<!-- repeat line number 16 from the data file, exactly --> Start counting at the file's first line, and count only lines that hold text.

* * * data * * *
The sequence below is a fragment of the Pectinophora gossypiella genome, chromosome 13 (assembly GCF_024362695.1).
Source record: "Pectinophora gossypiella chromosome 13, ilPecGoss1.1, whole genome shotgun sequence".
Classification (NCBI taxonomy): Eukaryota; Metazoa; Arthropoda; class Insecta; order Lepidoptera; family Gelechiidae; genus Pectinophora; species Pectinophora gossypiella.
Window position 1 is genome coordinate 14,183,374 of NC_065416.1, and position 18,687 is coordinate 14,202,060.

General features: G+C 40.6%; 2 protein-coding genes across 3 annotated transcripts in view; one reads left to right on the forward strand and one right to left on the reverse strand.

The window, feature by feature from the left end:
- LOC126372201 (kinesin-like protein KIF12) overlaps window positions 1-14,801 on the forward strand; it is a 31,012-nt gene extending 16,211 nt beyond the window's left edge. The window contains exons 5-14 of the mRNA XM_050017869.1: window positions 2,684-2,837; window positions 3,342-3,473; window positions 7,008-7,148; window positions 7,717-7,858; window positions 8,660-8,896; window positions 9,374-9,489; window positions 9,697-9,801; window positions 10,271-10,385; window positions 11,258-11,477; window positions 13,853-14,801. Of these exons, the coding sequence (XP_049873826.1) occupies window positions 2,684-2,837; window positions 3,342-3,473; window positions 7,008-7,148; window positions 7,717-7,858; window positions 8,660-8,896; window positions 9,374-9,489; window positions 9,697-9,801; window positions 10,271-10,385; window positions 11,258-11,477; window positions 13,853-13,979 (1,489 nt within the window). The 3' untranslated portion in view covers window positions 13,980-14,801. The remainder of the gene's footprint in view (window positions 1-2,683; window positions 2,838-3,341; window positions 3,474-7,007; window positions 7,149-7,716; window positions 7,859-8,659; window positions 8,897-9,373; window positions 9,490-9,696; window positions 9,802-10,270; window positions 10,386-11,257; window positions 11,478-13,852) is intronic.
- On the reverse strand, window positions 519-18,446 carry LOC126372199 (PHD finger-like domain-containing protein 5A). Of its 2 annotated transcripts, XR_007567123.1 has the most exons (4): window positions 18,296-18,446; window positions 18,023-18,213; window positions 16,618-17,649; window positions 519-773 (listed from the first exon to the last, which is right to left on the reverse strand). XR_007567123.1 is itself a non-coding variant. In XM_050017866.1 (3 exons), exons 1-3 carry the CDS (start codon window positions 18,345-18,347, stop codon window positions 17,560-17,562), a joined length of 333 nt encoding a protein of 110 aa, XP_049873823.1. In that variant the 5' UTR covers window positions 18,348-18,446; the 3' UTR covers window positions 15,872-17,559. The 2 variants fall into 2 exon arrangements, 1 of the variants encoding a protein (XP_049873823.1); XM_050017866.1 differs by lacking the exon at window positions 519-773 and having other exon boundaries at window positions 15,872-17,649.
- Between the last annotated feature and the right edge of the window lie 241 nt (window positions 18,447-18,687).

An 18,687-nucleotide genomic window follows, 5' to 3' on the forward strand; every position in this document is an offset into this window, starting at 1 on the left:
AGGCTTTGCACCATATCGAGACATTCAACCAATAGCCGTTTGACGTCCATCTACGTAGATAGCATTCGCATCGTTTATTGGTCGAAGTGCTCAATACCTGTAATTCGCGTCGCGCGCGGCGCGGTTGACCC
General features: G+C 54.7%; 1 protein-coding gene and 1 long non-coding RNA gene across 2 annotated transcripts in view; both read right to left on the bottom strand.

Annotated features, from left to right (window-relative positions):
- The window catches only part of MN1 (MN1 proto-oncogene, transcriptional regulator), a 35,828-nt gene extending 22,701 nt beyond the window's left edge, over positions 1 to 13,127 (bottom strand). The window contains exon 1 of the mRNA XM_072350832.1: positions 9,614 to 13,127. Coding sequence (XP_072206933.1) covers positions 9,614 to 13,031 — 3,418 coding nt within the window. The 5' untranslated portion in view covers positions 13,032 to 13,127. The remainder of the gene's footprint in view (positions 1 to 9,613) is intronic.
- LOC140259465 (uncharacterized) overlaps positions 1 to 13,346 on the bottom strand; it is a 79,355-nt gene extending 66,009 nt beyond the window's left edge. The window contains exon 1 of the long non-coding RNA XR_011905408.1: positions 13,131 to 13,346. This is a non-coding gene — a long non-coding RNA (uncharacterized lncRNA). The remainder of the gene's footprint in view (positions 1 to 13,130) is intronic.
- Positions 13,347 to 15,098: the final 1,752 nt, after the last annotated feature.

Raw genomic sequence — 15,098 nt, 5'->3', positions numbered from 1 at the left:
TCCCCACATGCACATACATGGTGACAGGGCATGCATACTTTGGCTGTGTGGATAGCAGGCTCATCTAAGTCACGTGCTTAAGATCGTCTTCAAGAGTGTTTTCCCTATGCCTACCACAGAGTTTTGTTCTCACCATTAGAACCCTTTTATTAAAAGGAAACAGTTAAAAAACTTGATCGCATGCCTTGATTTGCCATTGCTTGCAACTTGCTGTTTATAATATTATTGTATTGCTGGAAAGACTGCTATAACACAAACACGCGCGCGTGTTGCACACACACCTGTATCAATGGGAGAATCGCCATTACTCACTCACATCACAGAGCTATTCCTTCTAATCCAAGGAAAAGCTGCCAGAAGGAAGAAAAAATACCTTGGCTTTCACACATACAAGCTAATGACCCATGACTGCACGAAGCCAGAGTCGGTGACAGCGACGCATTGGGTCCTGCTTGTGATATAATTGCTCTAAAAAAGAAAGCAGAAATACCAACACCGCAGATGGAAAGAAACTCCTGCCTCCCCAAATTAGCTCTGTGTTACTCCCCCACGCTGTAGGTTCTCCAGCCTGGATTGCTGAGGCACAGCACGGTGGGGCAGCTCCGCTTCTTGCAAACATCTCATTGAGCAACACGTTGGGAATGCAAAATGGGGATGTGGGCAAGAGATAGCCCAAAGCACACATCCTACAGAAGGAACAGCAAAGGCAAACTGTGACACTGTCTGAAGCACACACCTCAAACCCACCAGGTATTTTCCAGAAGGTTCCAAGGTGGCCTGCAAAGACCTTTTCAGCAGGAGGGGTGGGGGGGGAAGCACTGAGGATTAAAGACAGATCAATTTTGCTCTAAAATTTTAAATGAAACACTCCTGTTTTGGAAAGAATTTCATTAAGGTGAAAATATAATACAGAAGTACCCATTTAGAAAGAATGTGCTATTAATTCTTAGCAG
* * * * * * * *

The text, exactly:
- Positions 13,347 to 15,098: the final 1,752 nt, after the last annotated feature.